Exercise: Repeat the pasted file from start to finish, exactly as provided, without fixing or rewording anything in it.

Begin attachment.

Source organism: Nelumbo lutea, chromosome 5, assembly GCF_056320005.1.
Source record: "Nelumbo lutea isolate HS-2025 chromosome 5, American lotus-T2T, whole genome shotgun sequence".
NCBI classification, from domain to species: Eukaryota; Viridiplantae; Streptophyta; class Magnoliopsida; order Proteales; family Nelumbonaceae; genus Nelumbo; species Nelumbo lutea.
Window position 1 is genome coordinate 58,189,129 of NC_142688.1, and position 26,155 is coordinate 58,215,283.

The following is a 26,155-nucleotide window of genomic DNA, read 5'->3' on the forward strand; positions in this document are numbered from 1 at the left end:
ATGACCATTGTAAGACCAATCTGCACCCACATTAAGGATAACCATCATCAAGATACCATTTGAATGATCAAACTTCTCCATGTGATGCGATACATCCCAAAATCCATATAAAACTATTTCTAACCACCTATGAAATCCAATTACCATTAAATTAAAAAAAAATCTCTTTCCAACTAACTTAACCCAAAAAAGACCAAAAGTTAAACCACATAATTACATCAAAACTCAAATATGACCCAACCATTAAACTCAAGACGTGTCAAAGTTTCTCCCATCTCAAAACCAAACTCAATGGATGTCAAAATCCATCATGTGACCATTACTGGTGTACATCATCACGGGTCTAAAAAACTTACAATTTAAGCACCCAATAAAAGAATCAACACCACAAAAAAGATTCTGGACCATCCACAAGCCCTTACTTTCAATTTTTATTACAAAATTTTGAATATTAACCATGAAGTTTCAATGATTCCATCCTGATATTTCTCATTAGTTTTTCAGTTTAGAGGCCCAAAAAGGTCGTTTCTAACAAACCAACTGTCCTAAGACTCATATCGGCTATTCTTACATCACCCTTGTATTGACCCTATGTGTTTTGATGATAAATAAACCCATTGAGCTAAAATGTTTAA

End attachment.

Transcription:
Source organism: Nelumbo lutea, chromosome 5, assembly GCF_056320005.1.
Source record: "Nelumbo lutea isolate HS-2025 chromosome 5, American lotus-T2T, whole genome shotgun sequence".
NCBI classification, from domain to species: Eukaryota; Viridiplantae; Streptophyta; class Magnoliopsida; order Proteales; family Nelumbonaceae; genus Nelumbo; species Nelumbo lutea.
Window position 1 is genome coordinate 58,189,129 of NC_142688.1, and position 26,155 is coordinate 58,215,283.

The following is a 26,155-nucleotide window of genomic DNA, read 5'->3' on the forward strand; positions in this document are numbered from 1 at the left end:
ATGACCATTGTAAGACCAATCTGCACCCACATTAAGGATAACCATCATCAAGATACCATTTGAATGATCAAACTTCTCCATGTGATGCGATACATCCCAAAATCCATATAAAACTATTTCTAACCACCTATGAAATCCAATTACCATTAAATTAAAAAAAAATCTCTTTCCAACTAACTTAACCCAAAAAAGACCAAAAGTTAAACCACATAATTACATCAAAACTCAAATATGACCCAACCATTAAACTCAAGACGTGTCAAAGTTTCTCCCATCTCAAAACCAAACTCAATGGATGTCAAAATCCATCATGTGACCATTACTGGTGTACATCATCACGGGTCTAAAAAACTTACAATTTAAGCACCCAATAAAAGAATCAACACCACAAAAAAGATTCTGGACCATCCACAAGCCCTTACTTTCAATTTTTATTACAAAATTTTGAATATTAACCATGAAGTTTCAATGATTCCATCCTGATATTTCTCATTAGTTTTTCAGTTTAGAGGCCCAAAAAGGTCGTTTCTAACAAACCAACTGTCCTAAGACTCATATCGGCTATTCTTACATCACCCTTGTATTGACCCTATGTGTTTTGATGATAAATAAACCCATTGAGCTAAAATGTTTAA